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Property Tax Loan Myths

A new lien is created on the owner’s property.

There is no new lien created. The existing taxing unit’s lien is simply transferred to the new lienholder.

Property Tax Lenders want to foreclose on the property.

Property Tax Lenders do not want to foreclose. The foreclosure rate by Property Tax Lenders is less than .5%. The Property Tax Lenders have no incentive to foreclose because any foreclosure sale proceeds beyond the value of the loan amount go to the property owner or their bank or mortgage lender. The most lienholders can get back from a foreclosure sale is what they are owed. Many property tax transfers are made specifically to stop the taxing entity’s delinquency lawsuit (the precursor to a foreclosure) or the final foreclosure proceedings, thereby keeping people in their homes and businesses.

Lienholder payment plans are expensive.

Property owners that do nothing rack up taxing unit interest charges, penalty fees, and after six months of delinquency, an extra 15% to 20% (depends on county taxing unit) in law firm collection fees. For most Texans, this means an additional 50% by the end of the year. The average Property Tax Lender payment plan in 2014 carried an average interest rate of 12.5%, less than 1/3rd the cost of the taxpayer doing nothing and not paying their taxes.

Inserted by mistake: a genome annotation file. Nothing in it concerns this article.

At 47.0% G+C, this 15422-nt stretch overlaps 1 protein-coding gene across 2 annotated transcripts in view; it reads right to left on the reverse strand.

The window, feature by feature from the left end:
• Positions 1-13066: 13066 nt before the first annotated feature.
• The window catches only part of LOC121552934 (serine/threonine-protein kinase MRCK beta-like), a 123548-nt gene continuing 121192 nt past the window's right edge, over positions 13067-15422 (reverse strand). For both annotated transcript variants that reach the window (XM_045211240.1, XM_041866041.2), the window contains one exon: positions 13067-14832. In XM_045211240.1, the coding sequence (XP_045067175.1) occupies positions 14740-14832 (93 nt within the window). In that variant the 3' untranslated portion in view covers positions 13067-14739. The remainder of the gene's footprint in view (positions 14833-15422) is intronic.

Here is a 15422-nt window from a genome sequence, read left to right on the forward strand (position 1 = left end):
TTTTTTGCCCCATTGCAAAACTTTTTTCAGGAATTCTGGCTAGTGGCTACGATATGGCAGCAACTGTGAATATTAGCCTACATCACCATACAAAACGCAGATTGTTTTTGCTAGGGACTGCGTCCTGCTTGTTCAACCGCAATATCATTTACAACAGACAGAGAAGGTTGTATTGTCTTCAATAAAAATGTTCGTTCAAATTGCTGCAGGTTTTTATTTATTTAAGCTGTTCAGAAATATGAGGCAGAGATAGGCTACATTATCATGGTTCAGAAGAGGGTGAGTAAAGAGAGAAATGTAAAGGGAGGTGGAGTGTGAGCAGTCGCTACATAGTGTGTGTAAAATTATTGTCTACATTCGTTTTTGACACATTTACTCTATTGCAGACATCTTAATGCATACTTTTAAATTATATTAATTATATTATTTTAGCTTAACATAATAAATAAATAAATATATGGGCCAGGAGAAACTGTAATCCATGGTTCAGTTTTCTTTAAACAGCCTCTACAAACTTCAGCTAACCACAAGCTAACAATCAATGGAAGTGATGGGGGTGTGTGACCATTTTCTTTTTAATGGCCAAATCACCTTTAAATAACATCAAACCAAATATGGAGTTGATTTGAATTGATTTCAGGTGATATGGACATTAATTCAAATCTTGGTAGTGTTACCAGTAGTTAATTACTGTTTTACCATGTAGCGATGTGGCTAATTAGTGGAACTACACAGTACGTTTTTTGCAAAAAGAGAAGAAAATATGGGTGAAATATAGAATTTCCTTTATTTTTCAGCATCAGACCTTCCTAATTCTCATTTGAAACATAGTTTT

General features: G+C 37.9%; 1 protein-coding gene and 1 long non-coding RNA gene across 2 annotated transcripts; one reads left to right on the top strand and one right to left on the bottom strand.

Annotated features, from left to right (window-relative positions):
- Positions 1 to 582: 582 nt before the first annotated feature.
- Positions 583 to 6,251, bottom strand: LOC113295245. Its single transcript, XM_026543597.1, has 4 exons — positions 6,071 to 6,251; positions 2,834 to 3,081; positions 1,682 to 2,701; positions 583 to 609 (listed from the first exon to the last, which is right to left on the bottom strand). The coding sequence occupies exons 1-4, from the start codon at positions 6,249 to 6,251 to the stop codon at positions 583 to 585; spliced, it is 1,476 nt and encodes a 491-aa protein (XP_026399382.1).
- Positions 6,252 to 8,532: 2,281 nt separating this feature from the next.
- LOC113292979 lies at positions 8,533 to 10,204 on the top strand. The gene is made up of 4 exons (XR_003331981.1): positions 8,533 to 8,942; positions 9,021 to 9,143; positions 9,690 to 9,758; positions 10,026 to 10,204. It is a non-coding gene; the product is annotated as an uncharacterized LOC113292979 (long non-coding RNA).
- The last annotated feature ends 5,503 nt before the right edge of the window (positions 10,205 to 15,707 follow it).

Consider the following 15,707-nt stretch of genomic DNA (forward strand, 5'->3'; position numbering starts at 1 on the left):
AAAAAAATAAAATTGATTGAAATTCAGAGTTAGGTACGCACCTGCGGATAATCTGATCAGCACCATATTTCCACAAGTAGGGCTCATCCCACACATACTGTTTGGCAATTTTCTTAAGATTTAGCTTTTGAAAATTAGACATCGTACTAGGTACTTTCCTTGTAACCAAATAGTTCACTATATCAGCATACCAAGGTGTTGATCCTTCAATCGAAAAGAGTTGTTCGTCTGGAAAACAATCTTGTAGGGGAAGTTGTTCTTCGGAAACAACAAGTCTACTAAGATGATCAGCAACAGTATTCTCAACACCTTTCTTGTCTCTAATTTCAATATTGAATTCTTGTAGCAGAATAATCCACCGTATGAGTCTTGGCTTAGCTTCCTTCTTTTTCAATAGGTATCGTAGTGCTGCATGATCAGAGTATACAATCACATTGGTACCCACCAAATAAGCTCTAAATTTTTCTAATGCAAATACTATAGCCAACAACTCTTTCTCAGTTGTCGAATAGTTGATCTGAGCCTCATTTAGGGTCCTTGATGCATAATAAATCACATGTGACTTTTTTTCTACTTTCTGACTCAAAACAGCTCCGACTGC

A bank, mortgage company, or other creditor is harmed when a property tax lien is transferred.

The property tax obligation will always retain a superior lien regardless of who holds it - the county or the Property Tax Lender. The junior creditor (bank or mortgage company) is therefore best served by having that obligation be as small as possible. Because the Property Tax Lender 1.) charges fees less than the county, 2.) creates a plan that starts to reduce the obligation immediately, and 3.) forecloses on less than .5% of properties, the creditor’s position is actually helped by the taxpayer transferring their tax lien.